“It just went downhill from that point,” he said.

Bergen County Executive James Tedesco said wind created a “thermal updraft,” a natural phenomenon where a localized heating of air causes air to rise and fall in relatively small areas.

The temperature dropped so low that water in some of the hoses used to douse the flames was freezing, he said.

“It’s a fire that’ll be remembered a long time,” Tedesco said.

On Wednesday night, drivers on Route 80 said they could feel the intense heat emanating from the scene from inside their cars on the highway. Onlookers reported explosion-like sounds near the scene that they suspected were pieces of the building falling to the ground.

Hours after the fire began, the iconic Marcal sign that sat atop the Marcal Paper Mills building, visible from Route 80 toppled down, falling into the flames and smoke.  

The conflagration burned so fiercely, the flames could be seen from airplanes arriving at Newark Liberty International Airport. A plume of smoke traveled as far as New York City. 

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This recording of a live video broadcast by NorthJersey.com shows portions of the famous and historic Marcal Paper Products building complex burning down on Jan. 30, 2019.
Michael V. Pettigano and Paul Wood Jr., North Jersey Record

Embers floated throughout the area, setting fire to a small house on Paterson Avenue, which firefighters quickly put out. Some residences across River Drive were evacuated around 9 p.m. because of embers, but residents were back in their homes before midnight. 

On Thursday morning, with temperatures dropping to 2 degrees, some of the buildings in the area were glazed in ice, as smoke still emanated from the Marcal ruins. Firefighters were still dousing some of the site’s hotspots, Foligno said. There were still flames at certain areas of the building, he said.

The story continues below the video.

There was no indication that hazardous materials were involved in the fire, said Larry Hajna, spokesman for the state’s Department of Environmental Protection. The DEP’s Bureau of Emergency Response was on scene to help local fire and emergency management, he said.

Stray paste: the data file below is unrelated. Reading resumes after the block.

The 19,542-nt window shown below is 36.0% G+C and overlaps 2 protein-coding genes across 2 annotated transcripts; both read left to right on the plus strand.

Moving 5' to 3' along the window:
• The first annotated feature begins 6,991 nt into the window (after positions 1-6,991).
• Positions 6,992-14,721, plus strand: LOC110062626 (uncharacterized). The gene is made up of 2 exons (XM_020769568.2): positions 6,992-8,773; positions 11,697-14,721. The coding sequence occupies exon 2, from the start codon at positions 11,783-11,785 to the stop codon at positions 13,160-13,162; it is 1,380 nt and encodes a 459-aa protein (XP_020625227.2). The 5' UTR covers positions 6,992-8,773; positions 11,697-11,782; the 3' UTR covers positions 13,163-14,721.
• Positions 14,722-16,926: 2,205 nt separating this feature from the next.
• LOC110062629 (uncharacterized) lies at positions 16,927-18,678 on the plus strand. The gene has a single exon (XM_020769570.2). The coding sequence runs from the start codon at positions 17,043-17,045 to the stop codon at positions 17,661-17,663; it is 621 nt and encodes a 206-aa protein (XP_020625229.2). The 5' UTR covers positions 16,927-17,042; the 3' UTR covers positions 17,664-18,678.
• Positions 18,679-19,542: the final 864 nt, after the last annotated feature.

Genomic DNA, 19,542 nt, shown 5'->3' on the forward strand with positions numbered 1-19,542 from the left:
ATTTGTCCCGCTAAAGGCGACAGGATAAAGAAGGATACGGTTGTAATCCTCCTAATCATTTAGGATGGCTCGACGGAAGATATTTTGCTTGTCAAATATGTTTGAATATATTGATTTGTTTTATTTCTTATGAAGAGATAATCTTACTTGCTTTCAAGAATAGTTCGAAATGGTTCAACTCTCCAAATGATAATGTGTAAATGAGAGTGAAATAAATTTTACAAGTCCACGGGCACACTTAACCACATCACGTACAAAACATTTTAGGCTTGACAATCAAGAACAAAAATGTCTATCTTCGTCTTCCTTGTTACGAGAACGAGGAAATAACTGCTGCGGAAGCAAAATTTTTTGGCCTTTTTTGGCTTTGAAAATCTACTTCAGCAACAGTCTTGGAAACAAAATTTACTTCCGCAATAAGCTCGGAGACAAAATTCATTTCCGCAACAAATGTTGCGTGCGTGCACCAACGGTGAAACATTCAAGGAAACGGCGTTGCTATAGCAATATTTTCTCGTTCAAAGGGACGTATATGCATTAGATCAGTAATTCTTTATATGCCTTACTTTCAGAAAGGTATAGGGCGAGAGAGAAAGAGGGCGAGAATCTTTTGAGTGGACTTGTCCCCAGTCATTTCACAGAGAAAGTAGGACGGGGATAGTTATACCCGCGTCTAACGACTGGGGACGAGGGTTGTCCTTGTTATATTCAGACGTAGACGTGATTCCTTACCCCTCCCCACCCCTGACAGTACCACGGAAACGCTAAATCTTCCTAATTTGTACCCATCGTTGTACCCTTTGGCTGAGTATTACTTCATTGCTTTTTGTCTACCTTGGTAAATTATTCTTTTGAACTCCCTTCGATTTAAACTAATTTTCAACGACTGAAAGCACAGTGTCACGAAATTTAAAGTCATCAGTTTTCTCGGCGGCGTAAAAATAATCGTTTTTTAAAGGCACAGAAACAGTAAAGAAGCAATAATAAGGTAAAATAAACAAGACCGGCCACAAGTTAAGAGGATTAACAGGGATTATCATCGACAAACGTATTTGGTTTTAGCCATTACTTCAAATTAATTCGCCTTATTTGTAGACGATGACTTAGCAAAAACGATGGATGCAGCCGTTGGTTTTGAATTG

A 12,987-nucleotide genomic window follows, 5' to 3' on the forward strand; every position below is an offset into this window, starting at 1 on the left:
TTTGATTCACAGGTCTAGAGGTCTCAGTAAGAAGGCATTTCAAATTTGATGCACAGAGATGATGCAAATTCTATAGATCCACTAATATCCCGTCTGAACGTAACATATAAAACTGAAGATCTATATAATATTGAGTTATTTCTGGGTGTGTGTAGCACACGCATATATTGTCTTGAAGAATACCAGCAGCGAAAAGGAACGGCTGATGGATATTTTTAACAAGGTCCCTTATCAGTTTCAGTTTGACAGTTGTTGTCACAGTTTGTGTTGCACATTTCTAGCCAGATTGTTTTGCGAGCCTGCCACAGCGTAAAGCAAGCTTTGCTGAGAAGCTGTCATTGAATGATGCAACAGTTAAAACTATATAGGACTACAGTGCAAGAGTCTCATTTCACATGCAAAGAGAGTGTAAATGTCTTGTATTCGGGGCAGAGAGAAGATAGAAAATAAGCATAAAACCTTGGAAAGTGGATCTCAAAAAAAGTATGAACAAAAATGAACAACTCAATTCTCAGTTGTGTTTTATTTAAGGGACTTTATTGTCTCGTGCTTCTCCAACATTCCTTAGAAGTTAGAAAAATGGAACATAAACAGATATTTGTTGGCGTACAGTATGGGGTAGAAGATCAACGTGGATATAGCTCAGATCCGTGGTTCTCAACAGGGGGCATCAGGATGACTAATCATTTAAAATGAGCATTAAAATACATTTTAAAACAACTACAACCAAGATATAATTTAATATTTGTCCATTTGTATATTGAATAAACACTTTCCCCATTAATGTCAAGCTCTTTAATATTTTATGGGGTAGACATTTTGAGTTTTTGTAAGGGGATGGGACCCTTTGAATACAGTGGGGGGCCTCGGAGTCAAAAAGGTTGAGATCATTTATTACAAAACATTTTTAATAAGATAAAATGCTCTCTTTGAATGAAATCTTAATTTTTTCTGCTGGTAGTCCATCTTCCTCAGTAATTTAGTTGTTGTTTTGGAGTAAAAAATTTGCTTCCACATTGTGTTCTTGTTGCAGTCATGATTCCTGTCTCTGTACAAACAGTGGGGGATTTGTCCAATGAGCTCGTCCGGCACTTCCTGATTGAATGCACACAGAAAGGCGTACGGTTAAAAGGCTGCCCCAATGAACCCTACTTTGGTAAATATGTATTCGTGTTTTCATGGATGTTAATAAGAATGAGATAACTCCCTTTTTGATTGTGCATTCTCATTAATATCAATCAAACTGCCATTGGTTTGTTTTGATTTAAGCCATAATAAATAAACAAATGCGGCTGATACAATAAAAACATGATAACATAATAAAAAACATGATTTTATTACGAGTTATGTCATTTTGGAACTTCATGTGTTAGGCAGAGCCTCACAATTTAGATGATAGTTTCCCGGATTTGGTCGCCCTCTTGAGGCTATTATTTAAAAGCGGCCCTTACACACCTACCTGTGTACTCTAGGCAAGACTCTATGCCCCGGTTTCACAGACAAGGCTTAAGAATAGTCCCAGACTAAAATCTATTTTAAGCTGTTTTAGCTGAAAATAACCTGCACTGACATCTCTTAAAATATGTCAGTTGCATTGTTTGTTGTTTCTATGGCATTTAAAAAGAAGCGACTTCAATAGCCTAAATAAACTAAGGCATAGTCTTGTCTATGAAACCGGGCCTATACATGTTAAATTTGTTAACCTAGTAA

The DEP was in the process of establishing air monitoring, Hajna said. During the height of the fire, the smoke was rising thousands of feet in the air and dispersing, preventing monitoring the air from the ground level.

Firefighters would be at the site of the fire until at least Thursday night, Foligno said. It was likely firefighters would remain on the scene until Saturday, Foligno said. Once the flames were completely extinguished, the arson squad would go to the site to investigate, he said.

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On Thursday, demolition crews were on standby, while the Bergen County Office of Emergency Management made sure the site was safe for crews to go in. With the ashes still floating from the rubble, the future of Marcal and its workers was unknown.

“We don’t know what will come of this property when all is said done,” read a statement released on behalf of Mayor Francesco Caramagna and the Borough Council. “What we do know is that we will do everything in our power to make sure that Elmwood Park recovers, that those affected get assistance, and to see to it that one day the iconic Marcal sign rises again.”

Twitter: Incredible social media images from raging Marcal Paper fire

History: Marcal Paper sign had survived many fires during its long history in Elmwood Park

Staff Writers Sarah Nolan, Melanie Anzidei, Ricardo Kaulessar, Keldy Ortiz, Owen Proctor, Svetlana Shkolnikova, Debbie Waldeyer, Joshua Jongsma and Anthony Zurita contributed to this article.